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Yormark: Islanders owners have been given "optionality": Barclays + Nassau (plus potential new pipes)

Despite saying (unsurprisingly) earlier this month that Barclays Center managers don't plan to make design changes to the arena--after all, it would be tough to add seats or change sightlines--the arena's top official is hardly ready to give up the New York Islanders hockey team.

In an interview yesterday with WFAN's Boomer Esiason and Craig Carton (who have a food stand at the arena!) Barclays Center CEO Brett Yormark indicated that Barclays is very much in play for the Islanders, despite (overstated) reporting that the arena was dumping the hockey team.

At about 6:58 of the interview, Carton stated he believes the Islanders will go to a new arena at the Belmont racetrack. (A new arena is tough to justify in this market, and would be expensive, so I have my doubts.)

Giving owners "optionality"

"Is there any way," Carton asked Yormark, "that the wealthy men that are your bosses, and that own the building and make these ultimate decisions, including the owners of the Islanders, can sit in a room and figure out a way to not go to Belmont, and play in Nassau? Or do you think that ship sailed?"

"Well, I think it's fair to say we've been in front of Islander ownership for the last 45 days, we've given them things to consider, and have given them in fact optionality, whether it's Nassau, whether its Barclays, whether it's a combination of both, and it's up to them now to decide what they want to do with their franchise," Yormark responded. "So we've made it known that we'd like to continue the partnership. It might differ than what it looks like today. But we're very interested in maintaining the partnership. But it's up to them, and we're waiting to hear from them, and we're willing to respond to their wants and needs accordingly."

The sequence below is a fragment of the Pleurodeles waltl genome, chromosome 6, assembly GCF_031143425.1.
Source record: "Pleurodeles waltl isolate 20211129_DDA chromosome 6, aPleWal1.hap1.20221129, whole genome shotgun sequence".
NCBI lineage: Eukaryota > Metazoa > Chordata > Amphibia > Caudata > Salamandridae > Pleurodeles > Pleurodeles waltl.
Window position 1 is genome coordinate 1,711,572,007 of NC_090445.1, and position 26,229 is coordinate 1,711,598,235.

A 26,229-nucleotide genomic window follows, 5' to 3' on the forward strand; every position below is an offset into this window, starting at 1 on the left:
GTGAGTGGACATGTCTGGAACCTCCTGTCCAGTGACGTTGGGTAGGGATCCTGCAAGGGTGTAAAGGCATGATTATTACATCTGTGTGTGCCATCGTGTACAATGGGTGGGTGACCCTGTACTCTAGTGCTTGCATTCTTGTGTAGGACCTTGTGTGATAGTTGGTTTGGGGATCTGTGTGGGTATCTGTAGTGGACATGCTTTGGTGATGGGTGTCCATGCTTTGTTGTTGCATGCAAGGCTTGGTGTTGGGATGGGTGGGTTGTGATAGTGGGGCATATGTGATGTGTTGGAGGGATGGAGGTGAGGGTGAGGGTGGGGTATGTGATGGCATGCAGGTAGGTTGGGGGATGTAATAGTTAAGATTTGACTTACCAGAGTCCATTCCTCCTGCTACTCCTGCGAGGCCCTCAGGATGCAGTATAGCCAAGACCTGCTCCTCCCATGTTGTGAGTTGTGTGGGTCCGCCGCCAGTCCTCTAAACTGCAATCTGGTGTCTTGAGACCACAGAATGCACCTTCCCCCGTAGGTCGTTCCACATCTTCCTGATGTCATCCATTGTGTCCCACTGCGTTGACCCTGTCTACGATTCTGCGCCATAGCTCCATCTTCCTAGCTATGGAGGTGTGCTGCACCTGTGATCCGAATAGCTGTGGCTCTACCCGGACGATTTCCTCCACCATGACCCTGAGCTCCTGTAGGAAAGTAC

That's very interesting.

It signals that a lot is in play--including a publicly unmentioned (as far as I know) option of a season split between Barclays, which has an odd layout but luxury suites, and the downsized, suite-lacking Nassau Coliseum, closer to the team's traditional fan base.

Neither is ideal for the team, but the Islanders do want to stay in New York to keep their TV contract. So the key question might be the financial arrangements between team and arena.

New pipes?

Referring to complaints about the Barclays ice, Esiason asked if it could be improved: "I was told they have PVC piping underneath, as opposed to the copper piping which most buildings have; is that true?" (Actually, it's steel, not copper, according to reports.)

"Well, that's a part of it," Yormark responded. "We think the ice is very adequate if not better than adequate. From what I understand, the NHL is going to put out a ranking of ice across the league, and we're going to fare much better than people anticipate. That being said, we're constantly working on it. We're listening to the needs of the Islanders and their players, and obviously we want the best possible ice we can have, and we're working towards that."

"Your point about PVC versus copper is true, but it's not a major undertaking to change the piping," Yormark added said. "And if the relationship with the Islanders extends, we're more than willing and able to accommodate them with copper piping."

That's a change from previous reports. Newsday's Arthur Staple has reported that it would require switching from PVC to steel (not copper), which would require shutting down the arena for the summer, which he deemed very unlikely.

So it's very interesting that Yormark suggests it's no big deal. He's not the historically most trustworthy guy, of course. But as I've suggested, the relationship between Barclays and the Islanders may not have been moving toward divorce, but rather renegotiation.